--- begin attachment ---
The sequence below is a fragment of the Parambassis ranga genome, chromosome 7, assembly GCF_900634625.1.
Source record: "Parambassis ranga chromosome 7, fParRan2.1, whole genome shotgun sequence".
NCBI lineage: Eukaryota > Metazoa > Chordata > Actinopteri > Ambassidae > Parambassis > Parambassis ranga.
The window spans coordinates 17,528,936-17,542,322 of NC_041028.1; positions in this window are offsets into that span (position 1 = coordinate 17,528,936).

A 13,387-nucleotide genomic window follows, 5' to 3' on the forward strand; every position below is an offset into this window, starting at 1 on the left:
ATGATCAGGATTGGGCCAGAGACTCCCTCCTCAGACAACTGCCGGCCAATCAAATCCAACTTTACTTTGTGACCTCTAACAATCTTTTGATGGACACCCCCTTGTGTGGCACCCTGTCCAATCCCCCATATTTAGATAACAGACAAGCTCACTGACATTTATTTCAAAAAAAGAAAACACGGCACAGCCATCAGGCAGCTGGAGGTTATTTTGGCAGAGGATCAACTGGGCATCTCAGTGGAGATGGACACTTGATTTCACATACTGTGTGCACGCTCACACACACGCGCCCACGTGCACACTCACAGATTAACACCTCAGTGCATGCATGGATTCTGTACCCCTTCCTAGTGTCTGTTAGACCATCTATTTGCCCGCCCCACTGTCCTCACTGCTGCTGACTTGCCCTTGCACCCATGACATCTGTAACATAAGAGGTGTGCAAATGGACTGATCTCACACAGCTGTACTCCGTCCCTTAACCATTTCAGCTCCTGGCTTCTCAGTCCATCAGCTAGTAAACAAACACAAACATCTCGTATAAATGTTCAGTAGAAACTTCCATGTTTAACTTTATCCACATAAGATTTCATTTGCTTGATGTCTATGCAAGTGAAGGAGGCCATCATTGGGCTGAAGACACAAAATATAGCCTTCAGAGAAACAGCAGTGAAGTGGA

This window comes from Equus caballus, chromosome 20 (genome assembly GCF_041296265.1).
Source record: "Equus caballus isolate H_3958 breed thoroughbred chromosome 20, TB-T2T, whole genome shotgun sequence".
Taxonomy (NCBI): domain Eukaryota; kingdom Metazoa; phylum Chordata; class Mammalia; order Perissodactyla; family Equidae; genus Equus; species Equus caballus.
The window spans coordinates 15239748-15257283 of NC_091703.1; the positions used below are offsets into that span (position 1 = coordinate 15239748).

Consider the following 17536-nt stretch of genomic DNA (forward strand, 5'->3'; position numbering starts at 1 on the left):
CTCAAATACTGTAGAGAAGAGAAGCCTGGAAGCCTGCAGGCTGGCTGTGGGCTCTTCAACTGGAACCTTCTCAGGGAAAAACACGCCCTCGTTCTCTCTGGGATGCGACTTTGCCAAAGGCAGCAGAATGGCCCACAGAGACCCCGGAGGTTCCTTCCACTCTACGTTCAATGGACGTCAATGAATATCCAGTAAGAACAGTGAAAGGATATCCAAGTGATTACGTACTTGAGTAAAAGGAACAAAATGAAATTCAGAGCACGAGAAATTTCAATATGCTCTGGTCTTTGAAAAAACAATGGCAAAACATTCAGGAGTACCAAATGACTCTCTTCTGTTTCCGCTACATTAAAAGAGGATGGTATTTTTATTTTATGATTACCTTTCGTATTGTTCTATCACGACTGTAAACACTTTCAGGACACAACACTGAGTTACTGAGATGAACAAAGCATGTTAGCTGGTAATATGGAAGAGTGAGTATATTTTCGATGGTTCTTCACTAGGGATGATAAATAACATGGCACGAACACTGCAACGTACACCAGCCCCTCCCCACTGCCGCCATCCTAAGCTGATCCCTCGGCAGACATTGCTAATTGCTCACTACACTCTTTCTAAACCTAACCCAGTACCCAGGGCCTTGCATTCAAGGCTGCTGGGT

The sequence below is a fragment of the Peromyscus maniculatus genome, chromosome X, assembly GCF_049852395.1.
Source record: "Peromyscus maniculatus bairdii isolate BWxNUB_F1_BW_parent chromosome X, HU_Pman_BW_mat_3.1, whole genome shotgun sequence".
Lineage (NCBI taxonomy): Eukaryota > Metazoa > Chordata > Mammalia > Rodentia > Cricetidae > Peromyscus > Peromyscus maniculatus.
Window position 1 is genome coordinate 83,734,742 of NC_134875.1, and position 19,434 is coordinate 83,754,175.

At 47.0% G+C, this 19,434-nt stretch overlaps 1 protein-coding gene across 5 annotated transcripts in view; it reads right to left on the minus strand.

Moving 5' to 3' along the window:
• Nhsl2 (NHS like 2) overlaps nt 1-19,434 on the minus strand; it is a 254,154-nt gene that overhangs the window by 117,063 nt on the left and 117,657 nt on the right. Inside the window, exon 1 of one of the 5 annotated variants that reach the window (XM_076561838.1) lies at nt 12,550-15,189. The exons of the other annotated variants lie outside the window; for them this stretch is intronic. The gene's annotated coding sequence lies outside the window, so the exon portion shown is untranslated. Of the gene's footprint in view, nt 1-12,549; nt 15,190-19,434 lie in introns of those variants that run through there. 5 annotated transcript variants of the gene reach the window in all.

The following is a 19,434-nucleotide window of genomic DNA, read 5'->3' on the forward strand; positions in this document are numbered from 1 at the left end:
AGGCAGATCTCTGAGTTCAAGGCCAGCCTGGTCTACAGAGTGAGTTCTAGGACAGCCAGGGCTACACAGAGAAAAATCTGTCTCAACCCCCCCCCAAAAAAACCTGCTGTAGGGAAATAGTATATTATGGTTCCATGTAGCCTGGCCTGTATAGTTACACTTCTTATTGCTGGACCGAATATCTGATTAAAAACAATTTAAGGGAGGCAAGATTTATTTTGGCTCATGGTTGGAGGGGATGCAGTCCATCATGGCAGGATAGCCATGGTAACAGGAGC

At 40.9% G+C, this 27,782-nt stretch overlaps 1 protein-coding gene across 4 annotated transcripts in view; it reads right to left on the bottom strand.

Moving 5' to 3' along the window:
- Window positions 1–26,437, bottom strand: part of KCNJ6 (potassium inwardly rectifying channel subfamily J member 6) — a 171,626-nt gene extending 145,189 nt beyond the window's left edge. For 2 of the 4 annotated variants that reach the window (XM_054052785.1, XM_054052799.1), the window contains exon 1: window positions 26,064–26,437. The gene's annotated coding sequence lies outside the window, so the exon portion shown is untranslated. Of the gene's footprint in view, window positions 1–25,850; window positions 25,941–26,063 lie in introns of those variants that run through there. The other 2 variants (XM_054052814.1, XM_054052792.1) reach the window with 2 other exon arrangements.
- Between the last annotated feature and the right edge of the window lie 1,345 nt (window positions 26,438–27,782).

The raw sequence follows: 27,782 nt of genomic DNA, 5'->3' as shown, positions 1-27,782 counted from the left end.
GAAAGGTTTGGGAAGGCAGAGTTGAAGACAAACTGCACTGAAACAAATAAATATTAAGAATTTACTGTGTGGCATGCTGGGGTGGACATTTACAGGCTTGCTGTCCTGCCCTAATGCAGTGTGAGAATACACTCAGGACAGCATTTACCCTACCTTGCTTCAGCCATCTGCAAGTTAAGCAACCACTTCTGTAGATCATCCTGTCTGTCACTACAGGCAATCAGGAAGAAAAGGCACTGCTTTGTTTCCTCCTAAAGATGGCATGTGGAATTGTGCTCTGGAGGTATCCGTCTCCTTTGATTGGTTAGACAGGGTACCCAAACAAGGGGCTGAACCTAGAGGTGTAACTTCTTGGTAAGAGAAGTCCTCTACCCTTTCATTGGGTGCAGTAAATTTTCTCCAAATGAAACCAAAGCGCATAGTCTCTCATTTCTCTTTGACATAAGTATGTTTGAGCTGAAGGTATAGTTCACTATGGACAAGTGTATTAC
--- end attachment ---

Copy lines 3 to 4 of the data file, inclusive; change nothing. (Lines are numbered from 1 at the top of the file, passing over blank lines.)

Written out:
NCBI lineage: Eukaryota > Metazoa > Chordata > Actinopteri > Ambassidae > Parambassis > Parambassis ranga.
The window spans coordinates 17,528,936-17,542,322 of NC_041028.1; positions in this window are offsets into that span (position 1 = coordinate 17,528,936).